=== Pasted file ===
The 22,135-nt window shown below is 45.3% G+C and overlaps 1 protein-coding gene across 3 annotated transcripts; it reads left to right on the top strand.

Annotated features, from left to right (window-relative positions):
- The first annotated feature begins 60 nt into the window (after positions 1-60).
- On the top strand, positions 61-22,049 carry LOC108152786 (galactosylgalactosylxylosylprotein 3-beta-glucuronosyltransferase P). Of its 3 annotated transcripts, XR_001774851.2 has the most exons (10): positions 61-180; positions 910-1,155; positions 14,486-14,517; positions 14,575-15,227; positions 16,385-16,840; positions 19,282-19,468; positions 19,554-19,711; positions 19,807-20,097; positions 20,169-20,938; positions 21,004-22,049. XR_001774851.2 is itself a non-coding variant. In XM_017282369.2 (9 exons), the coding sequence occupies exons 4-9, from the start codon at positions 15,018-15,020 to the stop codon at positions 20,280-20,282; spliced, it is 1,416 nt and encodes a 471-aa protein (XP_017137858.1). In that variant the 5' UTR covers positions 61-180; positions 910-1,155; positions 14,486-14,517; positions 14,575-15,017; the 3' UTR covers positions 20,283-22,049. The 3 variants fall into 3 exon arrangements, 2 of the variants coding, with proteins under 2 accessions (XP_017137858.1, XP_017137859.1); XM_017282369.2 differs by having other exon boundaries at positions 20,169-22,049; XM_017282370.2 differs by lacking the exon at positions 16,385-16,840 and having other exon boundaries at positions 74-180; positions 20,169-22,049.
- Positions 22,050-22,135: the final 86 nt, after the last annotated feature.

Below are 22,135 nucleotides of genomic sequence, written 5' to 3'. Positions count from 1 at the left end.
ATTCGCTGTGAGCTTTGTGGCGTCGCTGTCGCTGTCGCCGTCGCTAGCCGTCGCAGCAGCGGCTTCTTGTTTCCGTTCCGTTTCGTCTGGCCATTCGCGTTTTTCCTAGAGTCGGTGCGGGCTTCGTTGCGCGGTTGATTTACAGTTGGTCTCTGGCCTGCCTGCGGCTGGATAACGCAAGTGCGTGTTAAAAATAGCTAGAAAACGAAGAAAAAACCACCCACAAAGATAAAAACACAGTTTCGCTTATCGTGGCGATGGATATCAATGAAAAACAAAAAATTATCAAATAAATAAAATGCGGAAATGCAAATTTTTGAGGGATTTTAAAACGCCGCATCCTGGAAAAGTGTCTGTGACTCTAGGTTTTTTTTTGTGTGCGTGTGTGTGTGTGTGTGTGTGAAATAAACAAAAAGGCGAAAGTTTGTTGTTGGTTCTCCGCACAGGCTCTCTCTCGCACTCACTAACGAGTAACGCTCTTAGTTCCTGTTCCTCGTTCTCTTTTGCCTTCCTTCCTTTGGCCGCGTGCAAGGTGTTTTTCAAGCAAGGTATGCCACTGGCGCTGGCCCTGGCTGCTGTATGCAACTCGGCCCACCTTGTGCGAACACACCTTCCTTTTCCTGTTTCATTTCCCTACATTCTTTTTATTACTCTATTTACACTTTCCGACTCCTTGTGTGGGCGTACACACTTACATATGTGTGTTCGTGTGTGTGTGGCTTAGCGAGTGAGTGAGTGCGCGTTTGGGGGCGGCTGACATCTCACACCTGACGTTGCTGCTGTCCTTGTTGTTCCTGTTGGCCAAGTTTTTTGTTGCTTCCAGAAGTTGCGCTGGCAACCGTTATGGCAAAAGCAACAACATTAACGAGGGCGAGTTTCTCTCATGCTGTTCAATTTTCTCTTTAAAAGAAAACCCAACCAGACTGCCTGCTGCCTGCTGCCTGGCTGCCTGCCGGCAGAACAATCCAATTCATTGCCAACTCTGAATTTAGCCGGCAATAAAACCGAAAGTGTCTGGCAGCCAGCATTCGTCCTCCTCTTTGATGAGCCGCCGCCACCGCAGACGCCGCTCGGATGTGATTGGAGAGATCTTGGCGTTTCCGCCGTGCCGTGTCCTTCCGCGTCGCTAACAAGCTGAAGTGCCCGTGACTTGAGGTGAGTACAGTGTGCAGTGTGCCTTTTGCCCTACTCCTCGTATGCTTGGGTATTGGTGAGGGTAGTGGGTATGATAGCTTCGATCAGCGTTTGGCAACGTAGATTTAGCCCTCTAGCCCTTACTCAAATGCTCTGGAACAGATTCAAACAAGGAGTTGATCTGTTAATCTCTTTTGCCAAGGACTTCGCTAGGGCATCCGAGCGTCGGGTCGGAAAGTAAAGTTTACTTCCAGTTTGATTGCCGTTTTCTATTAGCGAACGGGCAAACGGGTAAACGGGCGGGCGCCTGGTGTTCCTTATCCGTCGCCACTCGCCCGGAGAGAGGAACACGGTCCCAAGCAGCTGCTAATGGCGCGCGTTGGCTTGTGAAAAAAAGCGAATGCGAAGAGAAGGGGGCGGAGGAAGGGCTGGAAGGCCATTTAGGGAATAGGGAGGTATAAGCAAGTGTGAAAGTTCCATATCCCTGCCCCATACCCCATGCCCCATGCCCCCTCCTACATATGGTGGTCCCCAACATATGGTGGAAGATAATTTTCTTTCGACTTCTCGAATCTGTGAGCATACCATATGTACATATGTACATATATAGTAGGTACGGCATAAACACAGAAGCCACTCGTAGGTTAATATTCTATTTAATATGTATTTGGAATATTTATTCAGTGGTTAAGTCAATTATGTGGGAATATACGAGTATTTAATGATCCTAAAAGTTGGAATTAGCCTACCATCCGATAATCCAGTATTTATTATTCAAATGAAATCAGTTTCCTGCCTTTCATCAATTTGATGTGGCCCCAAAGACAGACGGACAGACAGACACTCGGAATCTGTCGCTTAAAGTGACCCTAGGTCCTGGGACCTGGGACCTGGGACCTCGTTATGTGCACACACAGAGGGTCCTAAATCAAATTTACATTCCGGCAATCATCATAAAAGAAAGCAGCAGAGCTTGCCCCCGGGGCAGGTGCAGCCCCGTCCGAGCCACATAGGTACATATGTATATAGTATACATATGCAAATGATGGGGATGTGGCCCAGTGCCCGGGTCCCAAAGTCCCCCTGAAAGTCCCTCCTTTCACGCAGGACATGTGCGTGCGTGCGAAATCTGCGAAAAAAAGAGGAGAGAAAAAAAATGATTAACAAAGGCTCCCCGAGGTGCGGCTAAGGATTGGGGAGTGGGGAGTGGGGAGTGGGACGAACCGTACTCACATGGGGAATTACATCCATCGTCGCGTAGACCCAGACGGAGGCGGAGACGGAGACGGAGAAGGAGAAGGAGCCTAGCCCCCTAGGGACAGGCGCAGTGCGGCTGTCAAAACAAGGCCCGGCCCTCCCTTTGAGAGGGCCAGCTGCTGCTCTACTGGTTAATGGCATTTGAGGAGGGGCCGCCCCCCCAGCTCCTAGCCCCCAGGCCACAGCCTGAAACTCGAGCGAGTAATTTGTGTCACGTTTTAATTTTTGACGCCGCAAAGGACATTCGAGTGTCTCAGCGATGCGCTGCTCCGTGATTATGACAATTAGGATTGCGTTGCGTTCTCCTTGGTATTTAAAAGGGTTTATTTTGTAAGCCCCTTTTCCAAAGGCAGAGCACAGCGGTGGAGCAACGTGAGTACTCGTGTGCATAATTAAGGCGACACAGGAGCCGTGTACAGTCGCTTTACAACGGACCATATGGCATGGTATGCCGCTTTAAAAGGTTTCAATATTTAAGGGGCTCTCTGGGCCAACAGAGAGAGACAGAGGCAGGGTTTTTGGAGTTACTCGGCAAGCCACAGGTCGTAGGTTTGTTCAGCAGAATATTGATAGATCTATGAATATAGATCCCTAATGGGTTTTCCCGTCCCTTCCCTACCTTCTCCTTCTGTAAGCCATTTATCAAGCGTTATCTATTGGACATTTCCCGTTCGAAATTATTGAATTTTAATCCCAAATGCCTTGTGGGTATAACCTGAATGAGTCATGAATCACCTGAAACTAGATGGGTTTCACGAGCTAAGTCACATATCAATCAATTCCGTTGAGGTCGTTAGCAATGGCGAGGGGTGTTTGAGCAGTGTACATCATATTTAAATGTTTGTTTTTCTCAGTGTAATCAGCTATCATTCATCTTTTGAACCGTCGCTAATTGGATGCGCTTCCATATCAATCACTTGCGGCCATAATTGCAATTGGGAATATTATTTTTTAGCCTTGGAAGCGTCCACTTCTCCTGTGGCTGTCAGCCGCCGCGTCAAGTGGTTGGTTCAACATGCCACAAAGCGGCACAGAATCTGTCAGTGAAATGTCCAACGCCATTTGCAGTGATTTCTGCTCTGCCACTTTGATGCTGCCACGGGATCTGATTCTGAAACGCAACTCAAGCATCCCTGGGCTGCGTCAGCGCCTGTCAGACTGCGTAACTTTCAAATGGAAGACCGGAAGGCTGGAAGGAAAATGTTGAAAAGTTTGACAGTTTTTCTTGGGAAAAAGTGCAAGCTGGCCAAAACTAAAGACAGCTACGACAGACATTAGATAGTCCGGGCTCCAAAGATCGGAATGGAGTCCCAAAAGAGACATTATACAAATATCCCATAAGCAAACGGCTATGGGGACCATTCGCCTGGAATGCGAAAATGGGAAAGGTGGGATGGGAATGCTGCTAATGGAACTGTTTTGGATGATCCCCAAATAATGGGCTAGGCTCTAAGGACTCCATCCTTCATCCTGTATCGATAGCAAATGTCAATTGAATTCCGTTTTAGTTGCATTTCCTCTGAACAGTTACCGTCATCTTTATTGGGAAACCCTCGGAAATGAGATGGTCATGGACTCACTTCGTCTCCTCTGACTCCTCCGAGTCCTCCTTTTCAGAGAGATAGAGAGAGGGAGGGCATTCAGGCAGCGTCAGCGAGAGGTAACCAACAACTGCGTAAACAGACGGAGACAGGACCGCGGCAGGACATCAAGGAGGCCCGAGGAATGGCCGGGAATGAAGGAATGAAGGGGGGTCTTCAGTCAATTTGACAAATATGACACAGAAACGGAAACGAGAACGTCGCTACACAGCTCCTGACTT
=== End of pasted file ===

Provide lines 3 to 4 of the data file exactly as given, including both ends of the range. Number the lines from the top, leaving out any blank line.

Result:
- The first annotated feature begins 60 nt into the window (after positions 1-60).
- On the top strand, positions 61-22,049 carry LOC108152786 (galactosylgalactosylxylosylprotein 3-beta-glucuronosyltransferase P). Of its 3 annotated transcripts, XR_001774851.2 has the most exons (10): positions 61-180; positions 910-1,155; positions 14,486-14,517; positions 14,575-15,227; positions 16,385-16,840; positions 19,282-19,468; positions 19,554-19,711; positions 19,807-20,097; positions 20,169-20,938; positions 21,004-22,049. XR_001774851.2 is itself a non-coding variant. In XM_017282369.2 (9 exons), the coding sequence occupies exons 4-9, from the start codon at positions 15,018-15,020 to the stop codon at positions 20,280-20,282; spliced, it is 1,416 nt and encodes a 471-aa protein (XP_017137858.1). In that variant the 5' UTR covers positions 61-180; positions 910-1,155; positions 14,486-14,517; positions 14,575-15,017; the 3' UTR covers positions 20,283-22,049. The 3 variants fall into 3 exon arrangements, 2 of the variants coding, with proteins under 2 accessions (XP_017137858.1, XP_017137859.1); XM_017282369.2 differs by having other exon boundaries at positions 20,169-22,049; XM_017282370.2 differs by lacking the exon at positions 16,385-16,840 and having other exon boundaries at positions 74-180; positions 20,169-22,049.